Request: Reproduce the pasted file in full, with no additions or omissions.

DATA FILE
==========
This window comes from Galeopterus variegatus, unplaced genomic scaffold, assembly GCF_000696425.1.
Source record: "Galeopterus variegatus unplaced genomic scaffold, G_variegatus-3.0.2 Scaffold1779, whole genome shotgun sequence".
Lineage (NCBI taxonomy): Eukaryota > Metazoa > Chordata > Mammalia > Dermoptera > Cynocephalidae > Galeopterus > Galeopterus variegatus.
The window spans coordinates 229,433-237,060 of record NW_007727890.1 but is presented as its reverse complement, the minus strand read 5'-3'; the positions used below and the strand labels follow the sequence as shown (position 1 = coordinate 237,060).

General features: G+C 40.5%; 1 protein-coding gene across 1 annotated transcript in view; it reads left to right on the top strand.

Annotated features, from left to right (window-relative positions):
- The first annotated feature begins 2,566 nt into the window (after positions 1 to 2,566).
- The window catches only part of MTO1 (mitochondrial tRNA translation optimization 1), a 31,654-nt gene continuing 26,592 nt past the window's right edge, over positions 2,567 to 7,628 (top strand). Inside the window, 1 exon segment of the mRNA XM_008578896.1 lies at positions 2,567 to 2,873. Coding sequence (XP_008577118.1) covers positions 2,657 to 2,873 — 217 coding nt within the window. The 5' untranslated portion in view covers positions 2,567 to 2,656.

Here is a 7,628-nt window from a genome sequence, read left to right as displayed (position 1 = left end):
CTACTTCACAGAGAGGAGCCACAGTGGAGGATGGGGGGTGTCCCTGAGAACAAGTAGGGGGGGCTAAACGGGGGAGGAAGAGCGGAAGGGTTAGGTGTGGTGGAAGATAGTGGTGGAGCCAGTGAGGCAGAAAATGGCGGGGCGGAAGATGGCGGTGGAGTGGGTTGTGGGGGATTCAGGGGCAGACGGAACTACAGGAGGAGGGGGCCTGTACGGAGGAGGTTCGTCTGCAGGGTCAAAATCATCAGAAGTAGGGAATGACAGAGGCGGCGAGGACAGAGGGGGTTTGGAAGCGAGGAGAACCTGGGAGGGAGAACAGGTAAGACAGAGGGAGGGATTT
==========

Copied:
This window comes from Galeopterus variegatus, unplaced genomic scaffold, assembly GCF_000696425.1.
Source record: "Galeopterus variegatus unplaced genomic scaffold, G_variegatus-3.0.2 Scaffold1779, whole genome shotgun sequence".
Lineage (NCBI taxonomy): Eukaryota > Metazoa > Chordata > Mammalia > Dermoptera > Cynocephalidae > Galeopterus > Galeopterus variegatus.
The window spans coordinates 229,433-237,060 of record NW_007727890.1 but is presented as its reverse complement, the minus strand read 5'-3'; the positions used below and the strand labels follow the sequence as shown (position 1 = coordinate 237,060).

General features: G+C 40.5%; 1 protein-coding gene across 1 annotated transcript in view; it reads left to right on the top strand.

Annotated features, from left to right (window-relative positions):
- The first annotated feature begins 2,566 nt into the window (after positions 1 to 2,566).
- The window catches only part of MTO1 (mitochondrial tRNA translation optimization 1), a 31,654-nt gene continuing 26,592 nt past the window's right edge, over positions 2,567 to 7,628 (top strand). Inside the window, 1 exon segment of the mRNA XM_008578896.1 lies at positions 2,567 to 2,873. Coding sequence (XP_008577118.1) covers positions 2,657 to 2,873 — 217 coding nt within the window. The 5' untranslated portion in view covers positions 2,567 to 2,656.

Here is a 7,628-nt window from a genome sequence, read left to right as displayed (position 1 = left end):
CTACTTCACAGAGAGGAGCCACAGTGGAGGATGGGGGGTGTCCCTGAGAACAAGTAGGGGGGGCTAAACGGGGGAGGAAGAGCGGAAGGGTTAGGTGTGGTGGAAGATAGTGGTGGAGCCAGTGAGGCAGAAAATGGCGGGGCGGAAGATGGCGGTGGAGTGGGTTGTGGGGGATTCAGGGGCAGACGGAACTACAGGAGGAGGGGGCCTGTACGGAGGAGGTTCGTCTGCAGGGTCAAAATCATCAGAAGTAGGGAATGACAGAGGCGGCGAGGACAGAGGGGGTTTGGAAGCGAGGAGAACCTGGGAGGGAGAACAGGTAAGACAGAGGGAGGGATTT